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Astron. Astrophys. 351, 192-194 (1999)

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2. Ambipolar diffusion induced ionisation

[FORMULA] is used to signify the magnitude of the magnetic force per unit volume. In steady state,

[EQUATION]

where inertial terms have been neglected and [FORMULA] is the force transferred to ions per unit volume per unit time due to elastic collisions with neutrals, and is given by Eq. (3.1) in Draine (1986) if the [FORMULA] fluid and the [FORMULA] fluid consist of ions and neutrals respectively. We consider a nonmolecular pure hydrogen medium. For similar assumptions the ion temperature is given by

[EQUATION]

where [FORMULA] is the energy transferred to the ion fluid per unit volume per unit time due to elastic collisions and is given by Eq. (3.7) in Draine (1986).

In ionisation equilibrium

[EQUATION]

where [FORMULA] is a background ionisation rate assumed so that for low values of [FORMULA] some ionisation occurs, [FORMULA] and [FORMULA] are the number densities of [FORMULA] and [FORMULA] respectively, [FORMULA] is the recombination rate coefficient, and [FORMULA] is the ionisation rate coefficient due to ambipolar diffusion given by Eqs. (25) through (27) and (29) of Draine et al. (1983). We assumed [FORMULA], where [FORMULA] and [FORMULA] are the neutral and electron temperatures. In the evaluation of [FORMULA] and [FORMULA], we used expressions for the elastic scattering cross section for low and high ion-neutral relative speeds, as recommended by Draine (1986). In fact, over the range of calculations for which we present results, errors of only a few per cent were found when we used the high-speed form of the elastic cross sections at all relative speeds.

Fig. 1 presents results for [FORMULA], the magnitude of the mean relative velocity between ions and neutrals, as a function of [FORMULA]. Fig. 2 contains plots of [FORMULA], the fractional ionisation, as a function of [FORMULA]. In each figure, the curves are labelled with the number density of neutrals, [FORMULA]. As mentioned above, we assumed values for [FORMULA] and [FORMULA]. They are probably higher than would be appropriate where [FORMULA] is very low; then at most they should most likely be several thousand degrees, as for low [FORMULA] the material in a disk is probably mostly molecular and cooling due to dissociation will limit the neutral temperature to about [FORMULA]. For low values of [FORMULA], we have consequently somewhat overestimated [FORMULA]. When [FORMULA], the neutral temperature is close to the ion temperature we have calculated, whereas in reality the ion temperature is near the electron temperature which cooling by line emission keeps near [FORMULA]. Thus, because of the symmetry of [FORMULA] and [FORMULA] for ions and neutrals of the same mass, we have probably made good estimates of [FORMULA] for very high values of [FORMULA]. In any case, the point that [FORMULA] goes up by many orders of magnitude but [FORMULA] only increases roughly from [FORMULA] to [FORMULA] as [FORMULA] changes by many orders of magnitude is secure.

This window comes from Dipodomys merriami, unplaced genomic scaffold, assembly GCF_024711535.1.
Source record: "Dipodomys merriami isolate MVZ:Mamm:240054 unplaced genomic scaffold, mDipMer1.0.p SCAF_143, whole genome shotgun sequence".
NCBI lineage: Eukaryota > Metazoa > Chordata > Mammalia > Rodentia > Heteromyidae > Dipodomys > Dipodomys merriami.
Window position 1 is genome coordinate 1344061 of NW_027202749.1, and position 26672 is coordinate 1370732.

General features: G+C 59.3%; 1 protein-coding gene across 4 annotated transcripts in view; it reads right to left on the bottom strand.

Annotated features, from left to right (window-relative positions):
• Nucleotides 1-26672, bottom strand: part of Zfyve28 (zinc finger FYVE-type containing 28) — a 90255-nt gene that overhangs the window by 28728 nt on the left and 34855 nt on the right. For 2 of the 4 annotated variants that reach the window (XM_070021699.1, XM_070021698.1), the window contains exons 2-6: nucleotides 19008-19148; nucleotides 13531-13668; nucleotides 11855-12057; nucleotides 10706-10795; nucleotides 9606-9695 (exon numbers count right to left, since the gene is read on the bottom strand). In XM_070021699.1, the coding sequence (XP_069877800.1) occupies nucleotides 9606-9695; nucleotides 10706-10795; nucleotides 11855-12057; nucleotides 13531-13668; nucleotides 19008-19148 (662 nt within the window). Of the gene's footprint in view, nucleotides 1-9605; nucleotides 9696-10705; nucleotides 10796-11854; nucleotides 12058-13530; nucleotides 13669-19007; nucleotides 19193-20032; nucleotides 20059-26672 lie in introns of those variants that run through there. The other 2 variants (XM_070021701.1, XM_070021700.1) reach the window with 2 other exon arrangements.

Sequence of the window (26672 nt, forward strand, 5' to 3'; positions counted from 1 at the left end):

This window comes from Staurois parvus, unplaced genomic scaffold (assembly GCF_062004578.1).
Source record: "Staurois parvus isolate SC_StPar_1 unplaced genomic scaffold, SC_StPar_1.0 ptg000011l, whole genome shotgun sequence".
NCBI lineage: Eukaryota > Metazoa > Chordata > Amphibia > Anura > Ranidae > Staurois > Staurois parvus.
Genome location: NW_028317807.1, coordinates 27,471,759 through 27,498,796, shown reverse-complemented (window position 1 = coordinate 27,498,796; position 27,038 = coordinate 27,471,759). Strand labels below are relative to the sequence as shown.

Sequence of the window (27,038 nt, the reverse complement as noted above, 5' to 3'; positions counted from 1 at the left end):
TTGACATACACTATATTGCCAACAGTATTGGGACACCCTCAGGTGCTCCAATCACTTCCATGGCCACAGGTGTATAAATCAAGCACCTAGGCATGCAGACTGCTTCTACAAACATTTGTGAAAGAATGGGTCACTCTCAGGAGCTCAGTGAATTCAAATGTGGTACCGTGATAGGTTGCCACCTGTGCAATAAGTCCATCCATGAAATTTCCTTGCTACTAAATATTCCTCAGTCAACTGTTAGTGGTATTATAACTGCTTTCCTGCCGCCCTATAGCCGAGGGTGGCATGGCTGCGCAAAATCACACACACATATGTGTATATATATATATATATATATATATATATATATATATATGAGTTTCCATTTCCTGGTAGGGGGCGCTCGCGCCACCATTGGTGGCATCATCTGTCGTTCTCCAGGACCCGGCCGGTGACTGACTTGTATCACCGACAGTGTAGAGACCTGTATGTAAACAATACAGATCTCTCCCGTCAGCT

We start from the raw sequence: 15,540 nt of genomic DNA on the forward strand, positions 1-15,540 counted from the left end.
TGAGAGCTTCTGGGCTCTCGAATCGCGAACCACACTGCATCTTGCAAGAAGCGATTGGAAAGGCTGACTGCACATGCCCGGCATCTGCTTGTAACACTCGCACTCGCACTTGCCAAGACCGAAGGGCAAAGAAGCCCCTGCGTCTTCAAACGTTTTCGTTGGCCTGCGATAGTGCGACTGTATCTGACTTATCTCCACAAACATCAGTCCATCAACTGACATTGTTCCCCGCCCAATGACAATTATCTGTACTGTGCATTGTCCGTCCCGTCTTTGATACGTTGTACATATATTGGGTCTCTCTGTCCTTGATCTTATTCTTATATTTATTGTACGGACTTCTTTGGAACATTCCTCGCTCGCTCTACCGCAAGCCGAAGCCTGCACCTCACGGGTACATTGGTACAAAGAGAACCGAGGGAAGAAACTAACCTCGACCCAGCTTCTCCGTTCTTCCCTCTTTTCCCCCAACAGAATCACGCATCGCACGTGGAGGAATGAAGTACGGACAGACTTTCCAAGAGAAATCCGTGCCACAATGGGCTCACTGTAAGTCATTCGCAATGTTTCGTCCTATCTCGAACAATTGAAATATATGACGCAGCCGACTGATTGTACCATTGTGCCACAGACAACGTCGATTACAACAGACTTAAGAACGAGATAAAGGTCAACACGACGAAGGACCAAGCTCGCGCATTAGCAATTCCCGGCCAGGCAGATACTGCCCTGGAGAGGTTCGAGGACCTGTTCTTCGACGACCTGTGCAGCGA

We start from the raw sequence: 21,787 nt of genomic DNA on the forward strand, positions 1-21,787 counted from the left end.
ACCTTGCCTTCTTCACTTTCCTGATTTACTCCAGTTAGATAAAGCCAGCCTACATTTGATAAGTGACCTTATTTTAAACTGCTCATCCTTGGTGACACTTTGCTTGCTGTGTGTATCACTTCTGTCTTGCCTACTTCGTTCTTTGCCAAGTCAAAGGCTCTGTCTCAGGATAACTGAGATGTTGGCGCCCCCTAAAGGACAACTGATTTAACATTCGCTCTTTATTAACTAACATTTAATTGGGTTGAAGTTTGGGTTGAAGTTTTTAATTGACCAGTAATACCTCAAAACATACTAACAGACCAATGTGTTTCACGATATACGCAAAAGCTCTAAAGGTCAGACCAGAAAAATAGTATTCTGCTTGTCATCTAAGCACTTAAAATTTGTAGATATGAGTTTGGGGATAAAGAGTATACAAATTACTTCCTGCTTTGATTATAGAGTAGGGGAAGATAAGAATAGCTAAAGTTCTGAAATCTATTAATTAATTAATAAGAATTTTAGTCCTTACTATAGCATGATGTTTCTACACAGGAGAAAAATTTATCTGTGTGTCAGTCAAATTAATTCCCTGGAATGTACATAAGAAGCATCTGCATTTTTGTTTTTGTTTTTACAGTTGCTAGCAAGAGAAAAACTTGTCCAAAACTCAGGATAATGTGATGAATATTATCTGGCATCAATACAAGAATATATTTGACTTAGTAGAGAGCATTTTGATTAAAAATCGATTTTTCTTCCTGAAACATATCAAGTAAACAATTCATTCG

[FIGURE] Fig. 1. Ion-Neutral Relative Speed

[FIGURE] Fig. 2. Fractional Ionisation

To get a reasonable approximation for the value of [FORMULA] required for ambipolar diffusion to induce sufficient ionisation that [FORMULA], one may take [FORMULA] where

[EQUATION]

The magnetic force will have a magnitude given roughly by twice the magnetic pressure divided by the length scale associated with changes in the field. This yields

[EQUATION]

The value of [FORMULA] required to induce sufficient ionisation that [FORMULA] would be lowered by an order of magnitude if the critical velocity ionisation phenomena proposed by Alfvén (1954, 1960) were to operate efficiently. This effect has been studied in the laboratory (e.g. Piel et al. 1980) and observed in near-Earth space experiments (e.g. Deehr et al. 1982). However, Formisano et al. (1982) have suggested that in cases in which the ion gyrofrequency is large compared to the ionisation frequency, given by their Eq. (4), the fraction of an ion's kinetic energy that goes into the production of ions via the critical velocity ionisation mechanism is small. In a region where [FORMULA] and [FORMULA], the critical velocity ionisation mechanism can be neglected if Formisano et al. (1982) are correct.

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© European Southern Observatory (ESO) 1999

Online publication: November 2, 1999
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